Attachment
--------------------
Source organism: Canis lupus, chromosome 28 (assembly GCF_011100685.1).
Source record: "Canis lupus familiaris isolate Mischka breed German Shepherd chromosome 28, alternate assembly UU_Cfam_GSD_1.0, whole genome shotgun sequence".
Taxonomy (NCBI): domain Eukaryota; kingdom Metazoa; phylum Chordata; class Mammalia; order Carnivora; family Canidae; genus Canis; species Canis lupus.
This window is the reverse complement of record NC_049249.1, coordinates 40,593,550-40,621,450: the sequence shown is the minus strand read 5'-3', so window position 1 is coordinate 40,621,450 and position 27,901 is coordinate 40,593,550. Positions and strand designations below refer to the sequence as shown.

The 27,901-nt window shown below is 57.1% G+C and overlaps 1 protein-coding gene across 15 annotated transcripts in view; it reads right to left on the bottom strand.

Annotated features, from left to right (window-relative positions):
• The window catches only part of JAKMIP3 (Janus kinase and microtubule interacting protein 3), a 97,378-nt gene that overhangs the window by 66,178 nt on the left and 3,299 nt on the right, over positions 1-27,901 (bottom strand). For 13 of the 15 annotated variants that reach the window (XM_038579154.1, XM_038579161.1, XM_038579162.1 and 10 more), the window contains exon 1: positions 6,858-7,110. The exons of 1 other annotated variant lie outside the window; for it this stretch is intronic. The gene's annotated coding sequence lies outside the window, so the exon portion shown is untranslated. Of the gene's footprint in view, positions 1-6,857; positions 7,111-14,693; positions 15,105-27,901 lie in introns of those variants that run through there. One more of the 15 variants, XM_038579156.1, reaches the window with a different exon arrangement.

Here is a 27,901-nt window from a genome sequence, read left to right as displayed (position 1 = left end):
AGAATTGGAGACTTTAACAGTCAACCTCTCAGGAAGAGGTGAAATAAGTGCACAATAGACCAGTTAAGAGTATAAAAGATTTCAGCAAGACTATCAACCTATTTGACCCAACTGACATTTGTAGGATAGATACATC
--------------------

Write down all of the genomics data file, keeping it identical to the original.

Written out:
Source organism: Canis lupus, chromosome 28 (assembly GCF_011100685.1).
Source record: "Canis lupus familiaris isolate Mischka breed German Shepherd chromosome 28, alternate assembly UU_Cfam_GSD_1.0, whole genome shotgun sequence".
Taxonomy (NCBI): domain Eukaryota; kingdom Metazoa; phylum Chordata; class Mammalia; order Carnivora; family Canidae; genus Canis; species Canis lupus.
This window is the reverse complement of record NC_049249.1, coordinates 40,593,550-40,621,450: the sequence shown is the minus strand read 5'-3', so window position 1 is coordinate 40,621,450 and position 27,901 is coordinate 40,593,550. Positions and strand designations below refer to the sequence as shown.

The 27,901-nt window shown below is 57.1% G+C and overlaps 1 protein-coding gene across 15 annotated transcripts in view; it reads right to left on the bottom strand.

Annotated features, from left to right (window-relative positions):
• The window catches only part of JAKMIP3 (Janus kinase and microtubule interacting protein 3), a 97,378-nt gene that overhangs the window by 66,178 nt on the left and 3,299 nt on the right, over positions 1-27,901 (bottom strand). For 13 of the 15 annotated variants that reach the window (XM_038579154.1, XM_038579161.1, XM_038579162.1 and 10 more), the window contains exon 1: positions 6,858-7,110. The exons of 1 other annotated variant lie outside the window; for it this stretch is intronic. The gene's annotated coding sequence lies outside the window, so the exon portion shown is untranslated. Of the gene's footprint in view, positions 1-6,857; positions 7,111-14,693; positions 15,105-27,901 lie in introns of those variants that run through there. One more of the 15 variants, XM_038579156.1, reaches the window with a different exon arrangement.

Here is a 27,901-nt window from a genome sequence, read left to right as displayed (position 1 = left end):
AGAATTGGAGACTTTAACAGTCAACCTCTCAGGAAGAGGTGAAATAAGTGCACAATAGACCAGTTAAGAGTATAAAAGATTTCAGCAAGACTATCAACCTATTTGACCCAACTGACATTTGTAGGATAGATACATC